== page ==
My Unread Bible
On my first day of kindergarten my mother took me only inside the door to the classroom. We stood together for a moment and I hesitated before going farther. Ahead of us was the crying table whose purpose I didn’t understand until some hapless child was abandoned there a few days later. My mother averted her gaze. Her unwavering bite-the-bullet principles pervaded her child-rearing.
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I knew not to flinch, but I felt trepidation. The room was hushed and I did not understand what ritual was in play. I was processing a completely unfamiliar scene. Why were all the children silent, sitting on the floor cross-legged, focused forward, faces registering differing degrees of attention on their features. The silence was unnatural. My mother leaned forward for a moment, already withdrawing the temporary protection of her elegantly slim body in its navy cardigan and long pleated skirt. Over my shoulder she gestured into the room towards an empty place in the front row of the seated children. I had to go.
I skittered into the spot, sinking quickly into the seated pose, my little dress neatly spread over my knees in a self-conscious arrangement. Girls wore skirts to school, always, every day. Next to me, another girl sat quite composed, clearly habituated to the scene. At the front of the room the teacher, in a narrow dark dress that emphasized her thinness, stood with head bowed. Her curly dark hair was cut close to her scalp and the nape of her neck. This was Miss Rosenfeld, the kindergarten teacher, whose chaste appearance signaled resignation and acceptance, as if she had left all expectations for personal fulfillment long behind in taking up a life of duty. I hope that was not really true, but we sensed that she had been sentenced to kindergarten for life.
She was holding a book in her hands and reading aloud. This meant nothing to me, so I turned quickly, stealthily, to the girl next to me and whispered, “What is your name?” She shushed me so fast I hardly registered a gap between my question and her response. “She’s reading the Bible,” she said, still looking at the teacher whose attention had already been attracted by our exchange. The disturbance broke the quiet concentration of the room just long enough for me to know never to repeat such an action again.
But the Bible? What was that? The book bound in dark black leather, its ribbon place-marker hanging, was an unfamiliar object. The pages were edged in red, the volume draped open in the teacher’s hands. Intuitively, I sensed its significant gravitas. The reading was ceremonial, not narrative. Miss Rosenfeld’s voice had a solemn cadence to it. I could not make heads or tails of the text. In its coded language “valley” and “shadow” and other terms clearly carried meaning beyond the kind of descriptive operations I was used to in hearing stories read aloud. At age five, my own reading abilities were still elementary, and neither word recognition nor intellectual comprehension went much beyond two syllables. The land of metaphor was largely unknown and the realm of symbolic thought as distant as the outer galaxies. This was only the first day of kindergarten, after all.
My mother had vanished by the time the Bible reading was finished. Her job was done. She never burdened herself with an excess of nurturing. I was on my own among the wild things of my generation, left to find my way in the social world of cubbies and nap times, squabbles over friendships, loyalties, and occasional betrayals. The kindergarten room was its own arena of social dynamics and we formed little energy fields configuring and reconfiguring on a daily basis.
But the Bible? The identity of this potent volume hung as a question I could not quite formulate in my mind. I didn’t even know how to ask what it was, so unfamiliar I had no reference frame within which to pose the question. Religion was uncharted territory, at least with regard to beliefs. I had only a social sense of affiliation. We identified as Jewish, but tenets of belief did not factor into our self-description. A girl who lived down the street from me was Catholic, so that meant she went to a different school and wore a uniform. These differences registered as significant, though without a gloss on what the substance of those distinctions might be. I went to Sunday school with my brother on mornings when my parents were awake enough from their late night partying to see us out the door or take their turn in the carpool.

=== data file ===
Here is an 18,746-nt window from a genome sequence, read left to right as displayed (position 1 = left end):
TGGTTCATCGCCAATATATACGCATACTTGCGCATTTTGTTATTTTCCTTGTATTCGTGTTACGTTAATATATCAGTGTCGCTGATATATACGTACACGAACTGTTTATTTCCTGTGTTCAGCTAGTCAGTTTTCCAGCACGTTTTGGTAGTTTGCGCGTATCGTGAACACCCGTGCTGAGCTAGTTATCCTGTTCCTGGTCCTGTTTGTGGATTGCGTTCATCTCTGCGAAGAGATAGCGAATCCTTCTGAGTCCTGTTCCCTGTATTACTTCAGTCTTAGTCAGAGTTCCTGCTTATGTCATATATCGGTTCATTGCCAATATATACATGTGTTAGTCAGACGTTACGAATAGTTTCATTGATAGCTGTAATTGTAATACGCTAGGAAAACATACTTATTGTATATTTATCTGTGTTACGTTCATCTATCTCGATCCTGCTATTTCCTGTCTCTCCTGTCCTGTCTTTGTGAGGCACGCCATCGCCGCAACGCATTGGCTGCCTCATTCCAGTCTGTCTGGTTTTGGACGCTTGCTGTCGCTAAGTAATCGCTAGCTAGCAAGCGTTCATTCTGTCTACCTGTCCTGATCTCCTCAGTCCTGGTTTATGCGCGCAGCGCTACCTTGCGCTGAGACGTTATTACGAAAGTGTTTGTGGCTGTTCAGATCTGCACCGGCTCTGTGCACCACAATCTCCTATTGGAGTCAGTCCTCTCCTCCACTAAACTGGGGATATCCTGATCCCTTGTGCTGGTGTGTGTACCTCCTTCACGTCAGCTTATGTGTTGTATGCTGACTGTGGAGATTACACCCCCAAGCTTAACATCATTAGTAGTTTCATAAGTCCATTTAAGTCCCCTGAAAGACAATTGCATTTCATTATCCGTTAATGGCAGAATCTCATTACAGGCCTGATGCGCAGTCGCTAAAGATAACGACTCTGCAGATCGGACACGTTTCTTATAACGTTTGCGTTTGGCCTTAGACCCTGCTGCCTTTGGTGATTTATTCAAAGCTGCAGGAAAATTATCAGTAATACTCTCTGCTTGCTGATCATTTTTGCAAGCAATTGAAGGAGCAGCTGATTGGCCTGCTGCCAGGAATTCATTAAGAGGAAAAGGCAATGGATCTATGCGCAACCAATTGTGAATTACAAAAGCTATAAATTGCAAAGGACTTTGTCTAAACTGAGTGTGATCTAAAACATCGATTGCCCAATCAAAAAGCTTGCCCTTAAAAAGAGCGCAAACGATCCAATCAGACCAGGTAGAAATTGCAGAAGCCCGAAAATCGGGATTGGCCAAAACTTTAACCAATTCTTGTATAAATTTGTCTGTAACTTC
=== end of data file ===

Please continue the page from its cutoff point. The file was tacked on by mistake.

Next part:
Sunday school had its own torments, beginning with the scratchy starched edge of the crinoline sewed into my dress. This rubbed my belly and caused welts so that I associated a distinctly non-Jewish mortification of the flesh with the weekly attendance. But Sunday school also meant glimpses of Rosa, a four-year-old outfitted like a candy-box with a wide satin ribbon around her waist, a cloth flower attached. The faded rose petals were the same color as her lips. I had a velvet purse with a little gold chain and petted its soft pile through the service, looking sideways down the row of chairs towards the beautiful Rosa. The Bible never showed up in these situations, instead, a large decorative scroll, taken from the ark, was unrolled on the pulpit and a silver pointer used to follow the Hebrew text of which I understood not a single word. I could not connect those shimmering objects with the soft dark volume Miss Rosenfeld had held in her hands.
Religious symbols introduced considerable confusion and consternation in my young mind. What, in fact, was a cross, that ubiquitous and mysterious symbol of another world into which I had not been initiated? I lacked any formal instruction in these matters, my parents being dedicated radical humanists with a profound antipathy to organized religion, both having been raised in rather too-orthodox households of different faiths. So I was left to decipher these matters on my own, without guidance. One day my brother and I watched a movie about a coming apocalypse brought on by nuclear testing—this was the 1950s after all. The film had a long slow shot of a cathedral whose rooftop cross was glowing gold in the final light of the world. I wasn’t sure if I should watch it or not. I closed my eyes, afraid that the symbol might be something I was not supposed to see. After all, there were no crosses in my environment—nor Jewish stars or other religious icons. My mother believed in the spirit of all animate things—trees, rivers, waters, winds—and these could not be pictured, only felt. Still, I was frightened by the image of the cross, worried I might be cast into some unnamed and unfamiliar hell because I had witnessed this image without belief. The sense that it had power to which I might be subjected was profound.